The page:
Charleston Debates Whether Cruise Project Should Set Sail

As the cruise industry grows, being a port of call is an increasingly lucrative proposition. However, many cities are having a hard time balancing "the economic benefits of cruise ships against their cultural and environmental impact."
February 22, 2013, 5am PST | Jonathan Nettler | @nettsj
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With the number of cruise passengers expected to increase by as much as 8 percent in the next year alone, Kim Severson uses Charleston as a case study to explore the dilemma that many of America's coastal cities are facing with how to balance being hospitable to cruise ships (and their customers) with concerns over environmental and cultural impacts.

In charming Charleston, "[t]he South Carolina Ports Authority wants to build a new ship terminal that port officials say will handle only one ship at a time, but the frequency of ships could increase," explains Severson. "Those dedicated to preserving a section of town whose buildings date to the 1700s worry that a new terminal will bring a damaging concentration of tourist traffic and larger cruise vessels."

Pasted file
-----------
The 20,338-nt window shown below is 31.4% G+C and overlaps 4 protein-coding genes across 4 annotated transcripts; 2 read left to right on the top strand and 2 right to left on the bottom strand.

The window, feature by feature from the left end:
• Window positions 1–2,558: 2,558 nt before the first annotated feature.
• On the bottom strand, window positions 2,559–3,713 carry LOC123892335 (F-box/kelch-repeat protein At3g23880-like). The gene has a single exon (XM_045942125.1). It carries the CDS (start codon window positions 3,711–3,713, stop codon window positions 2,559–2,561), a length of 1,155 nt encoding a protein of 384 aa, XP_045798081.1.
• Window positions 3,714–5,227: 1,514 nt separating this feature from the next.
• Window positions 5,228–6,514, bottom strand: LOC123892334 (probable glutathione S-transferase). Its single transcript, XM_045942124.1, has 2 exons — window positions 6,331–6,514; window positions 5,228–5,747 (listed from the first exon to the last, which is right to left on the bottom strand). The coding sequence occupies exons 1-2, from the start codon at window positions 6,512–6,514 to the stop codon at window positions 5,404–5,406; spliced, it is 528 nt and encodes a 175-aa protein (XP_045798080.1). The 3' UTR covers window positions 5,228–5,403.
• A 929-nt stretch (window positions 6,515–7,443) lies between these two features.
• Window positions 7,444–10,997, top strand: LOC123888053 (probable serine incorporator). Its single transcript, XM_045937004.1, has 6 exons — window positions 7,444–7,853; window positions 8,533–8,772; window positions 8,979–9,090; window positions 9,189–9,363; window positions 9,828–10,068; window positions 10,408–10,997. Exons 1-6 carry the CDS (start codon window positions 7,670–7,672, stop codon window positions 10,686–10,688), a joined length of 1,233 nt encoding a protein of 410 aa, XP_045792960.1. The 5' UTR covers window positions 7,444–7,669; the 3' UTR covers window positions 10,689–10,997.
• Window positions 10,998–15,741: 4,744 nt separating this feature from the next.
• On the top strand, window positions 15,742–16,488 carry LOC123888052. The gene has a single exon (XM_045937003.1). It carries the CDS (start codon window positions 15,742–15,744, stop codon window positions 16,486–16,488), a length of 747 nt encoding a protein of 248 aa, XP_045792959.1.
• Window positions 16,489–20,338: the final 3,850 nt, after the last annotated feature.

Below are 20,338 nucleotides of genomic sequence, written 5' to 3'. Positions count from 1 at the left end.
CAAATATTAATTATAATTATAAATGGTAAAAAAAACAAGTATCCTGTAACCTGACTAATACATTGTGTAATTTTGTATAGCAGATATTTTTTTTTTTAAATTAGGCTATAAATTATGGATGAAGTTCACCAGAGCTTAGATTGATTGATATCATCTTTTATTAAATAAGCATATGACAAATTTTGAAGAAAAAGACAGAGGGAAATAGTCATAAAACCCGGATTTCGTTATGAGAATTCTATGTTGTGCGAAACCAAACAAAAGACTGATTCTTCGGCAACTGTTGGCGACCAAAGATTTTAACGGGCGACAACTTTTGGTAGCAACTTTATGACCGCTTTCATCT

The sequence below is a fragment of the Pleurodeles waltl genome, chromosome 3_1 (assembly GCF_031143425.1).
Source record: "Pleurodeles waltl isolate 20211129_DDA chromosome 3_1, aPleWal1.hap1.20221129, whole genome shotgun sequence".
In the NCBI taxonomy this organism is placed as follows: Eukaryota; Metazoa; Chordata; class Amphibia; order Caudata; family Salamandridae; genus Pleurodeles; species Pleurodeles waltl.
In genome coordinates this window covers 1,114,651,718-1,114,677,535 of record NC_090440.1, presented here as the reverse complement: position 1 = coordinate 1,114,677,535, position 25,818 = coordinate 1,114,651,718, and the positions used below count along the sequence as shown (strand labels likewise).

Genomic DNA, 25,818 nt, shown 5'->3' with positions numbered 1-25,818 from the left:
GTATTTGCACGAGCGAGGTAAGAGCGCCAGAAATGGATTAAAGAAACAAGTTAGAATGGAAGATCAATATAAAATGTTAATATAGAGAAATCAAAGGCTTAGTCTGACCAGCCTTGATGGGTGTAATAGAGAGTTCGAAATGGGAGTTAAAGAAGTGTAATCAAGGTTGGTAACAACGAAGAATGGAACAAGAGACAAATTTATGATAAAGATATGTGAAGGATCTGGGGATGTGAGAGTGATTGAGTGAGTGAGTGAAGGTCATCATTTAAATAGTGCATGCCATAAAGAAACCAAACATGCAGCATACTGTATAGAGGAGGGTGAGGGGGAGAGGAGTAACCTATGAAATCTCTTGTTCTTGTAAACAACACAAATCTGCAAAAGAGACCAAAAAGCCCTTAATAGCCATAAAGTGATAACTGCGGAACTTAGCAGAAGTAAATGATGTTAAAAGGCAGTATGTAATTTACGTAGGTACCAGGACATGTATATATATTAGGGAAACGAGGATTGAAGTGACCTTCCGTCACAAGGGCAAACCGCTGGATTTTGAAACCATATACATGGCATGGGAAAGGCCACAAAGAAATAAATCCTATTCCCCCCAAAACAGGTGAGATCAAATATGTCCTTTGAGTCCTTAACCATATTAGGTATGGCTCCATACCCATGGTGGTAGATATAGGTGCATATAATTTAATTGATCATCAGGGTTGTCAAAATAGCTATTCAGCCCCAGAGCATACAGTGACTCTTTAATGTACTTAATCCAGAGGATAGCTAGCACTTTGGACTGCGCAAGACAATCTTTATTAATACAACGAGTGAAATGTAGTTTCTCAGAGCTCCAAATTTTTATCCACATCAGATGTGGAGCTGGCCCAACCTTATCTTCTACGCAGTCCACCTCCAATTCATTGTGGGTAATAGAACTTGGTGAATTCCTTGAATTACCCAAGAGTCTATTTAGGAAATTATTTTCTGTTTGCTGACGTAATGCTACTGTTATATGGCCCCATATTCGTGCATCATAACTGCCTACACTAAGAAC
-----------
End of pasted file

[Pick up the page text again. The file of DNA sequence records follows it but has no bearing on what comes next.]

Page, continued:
"Port officials point out that cruise ships are a tiny slice of the city’s shipping traffic," she adds. "More than 1,700 vessels use the port every year, and only 85 of those are cruise ships. And cruise traffic, they say, is worth $37 million a year to the region."

"But this city takes its preservation seriously. The specter of more cruise ships has spawned three state and federal lawsuits and has placed the city’s historic district on the World Monuments Fund’s list of most endangered cultural sites."

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Published on Tuesday, February 19, 2013 in The New York Times
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